On July 9, 2013, NYSE Euronext was named the winning bidder in the contest to take over the administration of the London Inter-Bank Offered Rate (“LIBOR”). This change has implications for borrowers with floating rate liabilities, such as a term or revolving credit facility, using LIBOR as a reference to determine the applicable interest rate.

BACKGROUND

LIBOR refers to a series of daily interest rate benchmarks, indicating the average rate at which a leading bank can obtain unsecured funding for a given period in a given currency. Historically, the British Bankers’Association (“BBA”), the trade association for the UK banking sector, has administered the mechanics for determining LIBOR. However, earlier this year, following a scandal in the setting of LIBOR, the UK Government set up an independent advisory committee to recommend a new administrator for LIBOR.

On July 9, 2013, that committee announced that, subject to authorization from the Financial Conduct Authority and following a transition expected to end by early 2014, NYSE Euronext Rate Administration Limited, a NYSE Euronext subsidiary, will take over the administration of LIBOR.

WHAT DOES IT MEAN FOR BORROWERS WITH FLOATING RATE LOANS?

LIBOR is widely used as a key reference for floating rate loans, the typical type of borrowing under term or revolving credit facilities. LIBOR is reset at the beginning of each interest period. Most credit agreements include an elaborate definition of LIBOR which typically refers to the published BBA rate, with a fallback mechanism that enables the agent bank to determine LIBOR based on quotes received by the agent bank itself or based on rates quoted by the agent bank, if the published BBArate is no longer ascertainable.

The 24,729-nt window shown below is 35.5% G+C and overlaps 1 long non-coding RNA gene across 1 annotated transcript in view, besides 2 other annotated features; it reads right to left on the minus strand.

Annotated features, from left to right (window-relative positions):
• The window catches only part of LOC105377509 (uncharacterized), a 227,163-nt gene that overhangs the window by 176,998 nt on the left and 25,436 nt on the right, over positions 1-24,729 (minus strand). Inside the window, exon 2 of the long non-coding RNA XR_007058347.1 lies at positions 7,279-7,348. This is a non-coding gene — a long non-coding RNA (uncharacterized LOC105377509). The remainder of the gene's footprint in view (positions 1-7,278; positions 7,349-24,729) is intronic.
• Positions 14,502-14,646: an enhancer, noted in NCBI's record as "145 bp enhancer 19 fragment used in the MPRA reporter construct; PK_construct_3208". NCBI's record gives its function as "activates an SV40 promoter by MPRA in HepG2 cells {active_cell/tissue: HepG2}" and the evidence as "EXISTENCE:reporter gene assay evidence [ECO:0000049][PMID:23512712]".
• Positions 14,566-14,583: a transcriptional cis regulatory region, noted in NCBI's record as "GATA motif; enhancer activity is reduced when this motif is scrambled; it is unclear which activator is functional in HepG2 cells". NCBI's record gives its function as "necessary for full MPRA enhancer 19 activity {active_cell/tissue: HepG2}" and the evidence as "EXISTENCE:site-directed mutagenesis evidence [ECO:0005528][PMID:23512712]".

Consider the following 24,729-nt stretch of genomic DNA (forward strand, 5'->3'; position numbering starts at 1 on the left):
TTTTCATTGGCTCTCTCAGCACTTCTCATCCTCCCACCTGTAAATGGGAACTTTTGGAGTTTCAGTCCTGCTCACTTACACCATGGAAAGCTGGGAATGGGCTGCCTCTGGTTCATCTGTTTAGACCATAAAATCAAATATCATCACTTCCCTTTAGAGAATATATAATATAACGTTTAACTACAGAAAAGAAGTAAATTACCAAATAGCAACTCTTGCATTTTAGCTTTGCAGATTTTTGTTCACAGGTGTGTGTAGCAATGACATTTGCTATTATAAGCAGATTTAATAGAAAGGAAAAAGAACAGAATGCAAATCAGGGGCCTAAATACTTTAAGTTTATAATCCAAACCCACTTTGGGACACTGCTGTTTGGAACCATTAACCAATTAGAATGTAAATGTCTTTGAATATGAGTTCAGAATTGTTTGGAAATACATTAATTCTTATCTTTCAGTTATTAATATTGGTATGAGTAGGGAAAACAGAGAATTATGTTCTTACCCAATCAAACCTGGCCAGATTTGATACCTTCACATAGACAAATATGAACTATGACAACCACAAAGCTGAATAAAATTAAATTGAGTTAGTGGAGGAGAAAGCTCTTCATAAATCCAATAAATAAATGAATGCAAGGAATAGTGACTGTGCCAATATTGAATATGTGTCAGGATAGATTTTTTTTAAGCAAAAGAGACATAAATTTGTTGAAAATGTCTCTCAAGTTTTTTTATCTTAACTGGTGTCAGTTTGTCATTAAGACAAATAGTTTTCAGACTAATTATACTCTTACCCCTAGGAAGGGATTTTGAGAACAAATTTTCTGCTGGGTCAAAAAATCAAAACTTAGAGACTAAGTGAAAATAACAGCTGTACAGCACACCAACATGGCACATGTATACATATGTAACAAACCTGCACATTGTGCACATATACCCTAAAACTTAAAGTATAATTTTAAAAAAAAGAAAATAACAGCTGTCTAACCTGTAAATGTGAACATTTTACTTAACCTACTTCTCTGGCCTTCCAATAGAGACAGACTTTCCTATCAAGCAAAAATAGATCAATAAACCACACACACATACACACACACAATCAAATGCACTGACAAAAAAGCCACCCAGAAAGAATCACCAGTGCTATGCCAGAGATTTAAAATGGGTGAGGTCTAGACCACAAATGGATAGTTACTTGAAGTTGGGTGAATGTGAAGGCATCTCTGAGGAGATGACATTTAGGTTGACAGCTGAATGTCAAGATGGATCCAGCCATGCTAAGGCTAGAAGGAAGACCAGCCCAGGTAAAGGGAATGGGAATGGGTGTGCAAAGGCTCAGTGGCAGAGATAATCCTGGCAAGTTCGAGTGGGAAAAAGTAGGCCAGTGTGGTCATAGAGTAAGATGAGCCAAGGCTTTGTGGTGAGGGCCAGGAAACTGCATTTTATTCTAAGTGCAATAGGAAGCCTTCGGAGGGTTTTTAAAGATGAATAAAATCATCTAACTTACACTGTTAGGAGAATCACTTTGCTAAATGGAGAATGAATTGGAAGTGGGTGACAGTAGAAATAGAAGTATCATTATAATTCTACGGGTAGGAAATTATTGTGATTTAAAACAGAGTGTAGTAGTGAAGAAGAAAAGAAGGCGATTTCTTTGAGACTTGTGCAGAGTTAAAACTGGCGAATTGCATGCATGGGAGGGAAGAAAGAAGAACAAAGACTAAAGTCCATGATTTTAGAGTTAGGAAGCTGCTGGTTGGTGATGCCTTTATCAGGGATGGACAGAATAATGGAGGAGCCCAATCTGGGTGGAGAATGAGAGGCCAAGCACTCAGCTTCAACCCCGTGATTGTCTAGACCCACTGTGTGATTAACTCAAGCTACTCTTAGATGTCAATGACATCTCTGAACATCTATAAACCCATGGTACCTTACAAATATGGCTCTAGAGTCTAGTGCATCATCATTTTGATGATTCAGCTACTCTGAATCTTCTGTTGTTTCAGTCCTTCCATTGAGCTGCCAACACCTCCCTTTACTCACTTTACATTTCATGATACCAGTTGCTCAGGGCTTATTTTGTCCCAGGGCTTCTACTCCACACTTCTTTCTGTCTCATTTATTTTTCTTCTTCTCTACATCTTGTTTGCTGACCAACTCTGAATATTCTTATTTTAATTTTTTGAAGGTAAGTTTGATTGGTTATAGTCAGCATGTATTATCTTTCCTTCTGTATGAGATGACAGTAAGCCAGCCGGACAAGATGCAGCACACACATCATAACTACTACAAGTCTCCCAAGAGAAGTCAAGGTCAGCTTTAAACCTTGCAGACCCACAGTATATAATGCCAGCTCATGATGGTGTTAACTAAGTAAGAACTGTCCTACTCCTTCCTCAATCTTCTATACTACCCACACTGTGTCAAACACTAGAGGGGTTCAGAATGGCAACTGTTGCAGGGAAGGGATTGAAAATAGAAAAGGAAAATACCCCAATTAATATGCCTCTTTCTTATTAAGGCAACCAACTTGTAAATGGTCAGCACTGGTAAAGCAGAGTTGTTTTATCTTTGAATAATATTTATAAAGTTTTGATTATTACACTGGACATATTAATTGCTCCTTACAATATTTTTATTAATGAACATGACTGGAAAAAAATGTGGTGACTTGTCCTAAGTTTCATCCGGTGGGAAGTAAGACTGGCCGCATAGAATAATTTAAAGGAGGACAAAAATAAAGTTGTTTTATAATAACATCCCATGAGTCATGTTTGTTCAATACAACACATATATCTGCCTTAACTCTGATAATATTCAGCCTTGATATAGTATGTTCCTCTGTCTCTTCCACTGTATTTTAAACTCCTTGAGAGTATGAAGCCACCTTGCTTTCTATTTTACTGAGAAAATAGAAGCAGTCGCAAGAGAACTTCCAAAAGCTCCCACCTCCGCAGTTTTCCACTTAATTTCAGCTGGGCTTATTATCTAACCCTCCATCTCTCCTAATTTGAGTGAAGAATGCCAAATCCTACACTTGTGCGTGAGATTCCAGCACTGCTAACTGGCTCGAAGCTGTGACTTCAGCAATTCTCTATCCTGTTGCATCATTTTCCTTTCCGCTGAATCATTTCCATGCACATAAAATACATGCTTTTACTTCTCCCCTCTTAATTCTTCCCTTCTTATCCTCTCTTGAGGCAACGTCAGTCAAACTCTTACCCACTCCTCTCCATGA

In anticipation of the change in the administration of LIBOR, borrowers may wish to review their credit agreements to determine:

  • Whether the LIBOR definition simply refers to the rate administered by the BBA, or is flexible enough to pick up the change in the administration of LIBOR, and thereafter refer to the rate administered by NYSE Euronext.
  • Whether the agent bank has the ability to make a determination that the rate administered by NYSE Euronext is a successor to BBA LIBOR and therefore becomes LIBOR under the credit agreement without requiring a formal amendment. In such a case, the form of such a determination should be considered further.
  • Whether the credit agreement needs to be amended to change the LIBOR definition. Some agreements permit the borrower and agent bank to make certain corrective changes without soliciting the lender group, a feature that could be useful in this context.

While credit agreements often anticipate a change in the method for publishing the BBA LIBOR, many may not anticipate a change in the administration of the rate itself. In such a case the calculation of LIBOR may fall back to the agent bank’s determination based on quotes, which could result in divergence from LIBOR as administered by NYSE Euronext. A credit agreement amendment may therefore be desirable in some cases before the change in the administration of LIBOR becomes effective, which is expected to happen in early 2014. In addition, loan arrangers and agent banks, on their own or through organizations such as the Loan Syndications and Trading Association (LSTA) or Loan Marketing Association (LMA), may develop recommendations for managing the change in administrator.